- Developing safe work procedures and safety management systems
- Error reduction and human performance
With the constant flow of new optimizing technologies and an ever-increasing emphasis on cost reduction, efficiency, and productivity, it is surprising to see Utilities continue to struggle with something as fundamental as the effective planning, scheduling, and execution of work.However, given that the planning, scheduling, and execution process is so critical in Utilities, it begs the question: Why is it often such a major source of frustration? We observe that the difficulties are not normally complex technical issues – Utilities are good at those. We tend to see that planning and scheduling difficulties are often people issues, and resolvable ones at that.
While The Engine Room acknowledges that every organization is different, we do see a “Top 4” of the most common non-technical problems that can affect the planning, scheduling, and execution process.
Lonnie Wilson, author of the Lean classic, How to Implement Lean Manufacturing, offers a case study of real-life, problem solving that saved millions of dollars, and then a deeper dive into troubleshooting methods. While the case study is specific to a Lean, refining situation, both the case study and overview of root cause analysis, offer insights that are relevant across technologies, processes and industries.
Learn how BlueScope Malaysia achieved a 46% improvement in Downtime and Line Stops, and an 88% improvement in Speed Loss. BlueScope, an international producer and supplier of steel products and solutions requires diverse and complex processes, posing challenges that require immediate and thorough solutions.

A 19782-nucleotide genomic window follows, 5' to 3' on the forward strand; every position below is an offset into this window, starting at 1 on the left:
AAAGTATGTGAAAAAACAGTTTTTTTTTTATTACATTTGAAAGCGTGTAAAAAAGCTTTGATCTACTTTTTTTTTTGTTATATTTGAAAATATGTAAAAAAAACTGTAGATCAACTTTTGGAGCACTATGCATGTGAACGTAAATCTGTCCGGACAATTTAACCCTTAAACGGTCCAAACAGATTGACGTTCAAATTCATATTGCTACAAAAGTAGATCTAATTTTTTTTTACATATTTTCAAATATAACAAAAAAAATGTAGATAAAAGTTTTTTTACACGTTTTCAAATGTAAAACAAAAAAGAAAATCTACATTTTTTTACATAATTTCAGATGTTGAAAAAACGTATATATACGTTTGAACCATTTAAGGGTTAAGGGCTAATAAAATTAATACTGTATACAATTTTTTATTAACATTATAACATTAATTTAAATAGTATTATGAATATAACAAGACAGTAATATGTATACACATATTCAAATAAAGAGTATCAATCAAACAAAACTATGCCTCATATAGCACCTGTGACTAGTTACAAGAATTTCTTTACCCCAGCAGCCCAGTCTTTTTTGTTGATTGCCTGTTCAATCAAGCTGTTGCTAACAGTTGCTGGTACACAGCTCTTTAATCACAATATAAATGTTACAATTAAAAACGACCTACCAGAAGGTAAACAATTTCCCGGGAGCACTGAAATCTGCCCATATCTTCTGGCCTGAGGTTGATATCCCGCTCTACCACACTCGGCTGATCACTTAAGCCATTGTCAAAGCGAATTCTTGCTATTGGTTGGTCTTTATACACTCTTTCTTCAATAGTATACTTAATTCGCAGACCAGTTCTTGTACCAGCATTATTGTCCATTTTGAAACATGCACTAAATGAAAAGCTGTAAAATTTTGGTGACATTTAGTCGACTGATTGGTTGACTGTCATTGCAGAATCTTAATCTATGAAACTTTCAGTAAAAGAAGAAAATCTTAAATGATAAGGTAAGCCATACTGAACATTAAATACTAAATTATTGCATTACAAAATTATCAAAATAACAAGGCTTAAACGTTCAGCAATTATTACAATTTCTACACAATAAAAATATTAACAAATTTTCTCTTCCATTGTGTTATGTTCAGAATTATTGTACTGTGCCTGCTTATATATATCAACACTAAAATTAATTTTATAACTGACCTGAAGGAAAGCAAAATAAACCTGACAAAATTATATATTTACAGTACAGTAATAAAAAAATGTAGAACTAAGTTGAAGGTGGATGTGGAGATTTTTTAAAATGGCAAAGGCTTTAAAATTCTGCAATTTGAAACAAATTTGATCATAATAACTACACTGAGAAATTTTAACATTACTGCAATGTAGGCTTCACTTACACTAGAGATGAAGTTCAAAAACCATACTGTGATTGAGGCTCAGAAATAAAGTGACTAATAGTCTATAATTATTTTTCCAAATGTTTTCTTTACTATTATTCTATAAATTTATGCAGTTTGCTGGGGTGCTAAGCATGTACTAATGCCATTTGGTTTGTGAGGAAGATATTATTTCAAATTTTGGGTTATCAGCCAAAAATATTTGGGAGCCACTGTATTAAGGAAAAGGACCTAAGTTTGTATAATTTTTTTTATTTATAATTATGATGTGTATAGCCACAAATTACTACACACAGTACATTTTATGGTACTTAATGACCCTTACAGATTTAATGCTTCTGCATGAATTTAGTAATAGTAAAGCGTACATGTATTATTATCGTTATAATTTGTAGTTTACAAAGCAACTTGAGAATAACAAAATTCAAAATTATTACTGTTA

Gut feelings and years of experience may be sufficient for most day-to-day decisions, but major decisions that move a company forward come with a real element of risk. Leaders need a structured process that is based on an informed analysis and participation from key stakeholders to arrive at a balanced decision that everyone can support.
Maintaining the Integrity of E-Learning used to Mitigate Risk and to Address Due Diligence Requirements.
The $200 billion-dollar e-learning industry is changing the game when it comes to workplace training and testing. It is offering organizations massive cost savings and the ability to develop personnel with an efficiency that was not feasible with traditional learning, but at the potential cost of process integrity and weakened due diligence.
Without verifying participation and verifying user identity, organizations have no way of knowing if training is being received by those it was intended for, and no way of confirming the desired participation of the learner.
Of the various forms of identity/participation verification available on the market, no other organizations can match the same level of efficiency, mobility, privacy compliance and value as Integrity Advocate. Integrity Advocate’s patent-pending technology is saving organizations millions of dollars, while ensuring due diligence and process integrity.